I sold some of my Bitcoins on LocalBitcoins UK to an account that appears now to have paid using stolen funds from a hacked bank account. I checked that the buyer was ID-verified with LocalBitcoins and released the Bitcoins to the buyer. I find now that my bank account is frozen. I am awaiting further information from the bank but want to understand the legal position here.

My understanding is that bank insurance is for cases of shortcomings in bank account security, and that it is appropriate for the owner of the hacked bank account to be reimbursed by their bank's insurance. The bank can then pursue the person who stole the funds. I cannot see how a seller can be expected to distinguish legitimate from stolen money because money is fungible. Why should I be at a loss for deficiencies in a bank's security?

I would welcome guidance and thoughts on this. If a thief uses stolen money to purchase items in various shops, for example, can an institution demand repayment from those various shops? How about if the owner of one of those shops spends the money elsewhere? Can an institution demand that money also? Where does the buck stop?

  • I expect your money goes back to who it was stolen from, and you need to try and recover your bitcoins from the hacker. This is based on what I understand to happen with stolen bikes: if person A buys a bike off person B, but it turns out it was stolen from person C, then person C is able to recover their bike, and person A has to try and get the purchase price back from person B. {Comment not answer as I'm doing this from a very dodgy memory plus guesswork.}
    – AndyT
    Apr 13, 2018 at 9:17
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    "If a thief uses stolen money" - that's different from AndyT's case, because money has no identity. If a thief has $100 in has pocket (legally) and steals $100 from nine people each, and pays you $100 for an item, then you can keep the money because nobody knows if it was stolen money. But if you get paid using a hacked bank account or stolen credit card, that's something entirely different.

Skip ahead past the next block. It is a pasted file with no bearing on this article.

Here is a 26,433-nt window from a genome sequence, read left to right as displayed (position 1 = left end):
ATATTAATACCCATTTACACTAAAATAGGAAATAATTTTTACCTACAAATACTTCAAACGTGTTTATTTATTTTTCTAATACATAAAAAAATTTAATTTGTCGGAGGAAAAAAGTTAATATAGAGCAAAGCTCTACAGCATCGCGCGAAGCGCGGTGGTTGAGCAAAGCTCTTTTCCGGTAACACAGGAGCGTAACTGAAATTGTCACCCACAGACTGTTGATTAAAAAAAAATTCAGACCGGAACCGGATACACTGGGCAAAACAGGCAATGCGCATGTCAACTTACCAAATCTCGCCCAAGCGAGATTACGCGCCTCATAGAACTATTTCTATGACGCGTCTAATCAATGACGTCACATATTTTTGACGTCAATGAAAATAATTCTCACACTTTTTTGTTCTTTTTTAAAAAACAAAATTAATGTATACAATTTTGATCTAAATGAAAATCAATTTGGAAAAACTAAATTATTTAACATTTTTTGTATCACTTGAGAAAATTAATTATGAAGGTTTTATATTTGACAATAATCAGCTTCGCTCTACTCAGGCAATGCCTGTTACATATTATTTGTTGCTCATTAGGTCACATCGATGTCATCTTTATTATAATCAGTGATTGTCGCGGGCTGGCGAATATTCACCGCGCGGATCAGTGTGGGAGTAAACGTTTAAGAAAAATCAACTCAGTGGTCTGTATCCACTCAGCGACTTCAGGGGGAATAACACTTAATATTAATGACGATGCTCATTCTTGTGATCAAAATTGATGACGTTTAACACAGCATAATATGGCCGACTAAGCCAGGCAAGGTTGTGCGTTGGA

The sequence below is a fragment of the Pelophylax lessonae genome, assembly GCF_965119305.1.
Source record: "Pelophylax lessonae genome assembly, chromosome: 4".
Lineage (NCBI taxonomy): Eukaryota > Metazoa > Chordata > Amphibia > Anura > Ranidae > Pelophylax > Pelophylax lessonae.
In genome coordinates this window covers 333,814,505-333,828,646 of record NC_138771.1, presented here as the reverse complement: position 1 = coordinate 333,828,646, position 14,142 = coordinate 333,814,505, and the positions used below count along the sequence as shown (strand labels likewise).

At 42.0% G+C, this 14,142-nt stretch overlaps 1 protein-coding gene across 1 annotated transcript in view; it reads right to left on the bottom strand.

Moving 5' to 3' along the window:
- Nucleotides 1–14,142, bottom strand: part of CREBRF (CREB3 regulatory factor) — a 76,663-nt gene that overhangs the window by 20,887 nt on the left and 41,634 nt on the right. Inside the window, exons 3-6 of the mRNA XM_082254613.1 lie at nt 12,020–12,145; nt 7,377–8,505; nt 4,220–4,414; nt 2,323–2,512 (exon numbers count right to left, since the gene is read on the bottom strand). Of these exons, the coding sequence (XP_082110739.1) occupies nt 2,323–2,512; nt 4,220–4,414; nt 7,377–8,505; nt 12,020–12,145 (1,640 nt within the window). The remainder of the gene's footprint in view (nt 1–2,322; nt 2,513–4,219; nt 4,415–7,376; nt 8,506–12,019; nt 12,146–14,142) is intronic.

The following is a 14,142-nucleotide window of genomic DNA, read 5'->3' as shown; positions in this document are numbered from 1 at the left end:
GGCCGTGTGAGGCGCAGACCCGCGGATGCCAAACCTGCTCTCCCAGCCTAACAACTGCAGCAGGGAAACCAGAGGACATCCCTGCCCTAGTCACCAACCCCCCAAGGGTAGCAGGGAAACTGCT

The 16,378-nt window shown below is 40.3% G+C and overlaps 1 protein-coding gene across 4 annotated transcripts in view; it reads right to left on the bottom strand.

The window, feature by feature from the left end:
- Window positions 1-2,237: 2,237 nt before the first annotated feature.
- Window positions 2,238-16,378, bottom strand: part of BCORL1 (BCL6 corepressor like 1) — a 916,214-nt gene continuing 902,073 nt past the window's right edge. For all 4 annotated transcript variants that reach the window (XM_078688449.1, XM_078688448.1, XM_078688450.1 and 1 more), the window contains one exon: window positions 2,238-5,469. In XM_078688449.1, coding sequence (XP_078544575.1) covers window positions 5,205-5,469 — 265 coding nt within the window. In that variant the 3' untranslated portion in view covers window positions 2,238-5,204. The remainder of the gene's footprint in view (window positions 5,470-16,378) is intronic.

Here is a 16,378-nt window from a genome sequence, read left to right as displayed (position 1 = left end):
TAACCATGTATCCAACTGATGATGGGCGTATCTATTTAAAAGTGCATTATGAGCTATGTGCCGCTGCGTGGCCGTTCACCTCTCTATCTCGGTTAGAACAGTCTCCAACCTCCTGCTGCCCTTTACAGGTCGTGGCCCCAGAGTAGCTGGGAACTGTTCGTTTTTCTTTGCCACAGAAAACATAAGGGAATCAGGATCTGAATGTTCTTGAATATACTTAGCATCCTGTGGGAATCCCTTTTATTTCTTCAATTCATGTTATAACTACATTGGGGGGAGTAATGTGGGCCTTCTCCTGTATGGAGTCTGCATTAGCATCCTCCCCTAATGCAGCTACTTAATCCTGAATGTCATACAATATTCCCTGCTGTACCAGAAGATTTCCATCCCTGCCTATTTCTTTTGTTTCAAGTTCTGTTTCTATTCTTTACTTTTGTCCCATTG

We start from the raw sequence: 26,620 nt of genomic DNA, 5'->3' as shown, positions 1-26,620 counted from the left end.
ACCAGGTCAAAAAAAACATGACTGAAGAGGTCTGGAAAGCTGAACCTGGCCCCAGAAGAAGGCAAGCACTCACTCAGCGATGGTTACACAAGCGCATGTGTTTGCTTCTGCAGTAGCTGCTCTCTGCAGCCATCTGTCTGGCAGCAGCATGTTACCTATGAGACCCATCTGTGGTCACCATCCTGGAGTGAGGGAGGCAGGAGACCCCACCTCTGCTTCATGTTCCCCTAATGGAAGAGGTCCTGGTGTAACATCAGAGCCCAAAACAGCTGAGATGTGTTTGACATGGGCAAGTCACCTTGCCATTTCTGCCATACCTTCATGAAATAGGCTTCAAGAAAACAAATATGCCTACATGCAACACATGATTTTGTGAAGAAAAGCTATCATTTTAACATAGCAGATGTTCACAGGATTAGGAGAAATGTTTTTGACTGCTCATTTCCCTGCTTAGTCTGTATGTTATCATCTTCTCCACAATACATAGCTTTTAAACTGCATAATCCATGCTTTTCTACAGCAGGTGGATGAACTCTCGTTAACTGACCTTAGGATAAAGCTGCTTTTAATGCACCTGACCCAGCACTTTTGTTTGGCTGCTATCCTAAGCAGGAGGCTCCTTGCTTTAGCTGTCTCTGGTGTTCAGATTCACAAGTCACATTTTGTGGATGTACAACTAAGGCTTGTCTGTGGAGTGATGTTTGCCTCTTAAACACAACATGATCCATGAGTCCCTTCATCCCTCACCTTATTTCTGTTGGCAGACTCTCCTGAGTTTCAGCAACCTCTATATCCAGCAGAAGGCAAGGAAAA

– gnasher729
    Apr 13, 2018 at 11:31
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    And when I say money, I literally mean money as in banknotes or coins.
    – gnasher729
    Apr 13, 2018 at 11:32
  • "I am awaiting further information from the bank." Don't hold your breath: I assume your account has been frozen for money laundering; they won't say anything until the cops have lost interest in your case. This is a separate issue to whether or not the original transfer gets unwound.
    – richardb
    Apr 13, 2018 at 22:37
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    @gnasher729, one does not simply get to keep stolen money. Such a policy would lead to an untenable situation where, even in the best case scenario, an unwitting merchant is a bar to victims retrieving their money.
    – A.fm.
    Apr 14, 2018 at 19:51

1 Answer 1


If the stolen funds can be reliably tracked and identified, as physical cash generally cannot be, then it can be seized.

It is classic that after a bank robbery, if the serial numbers of bills stolen are known, an alert can be put out for them, and those specific bills can be seized when found.

]The case in the question seems analogous. Specific stolen funds can be traced to the purchaser of the bitcoins, and those specific funds were transferred to the seller. If that can indeed be proved, then the seller has no right to those funds, even though the seller had no knowledge that the funds were stolen.

  • If we can make this work, we can reverse all transactions for the cryptolocker type malware. There's no real difference between them.
    – Joshua
    Jun 11, 2022 at 3:55

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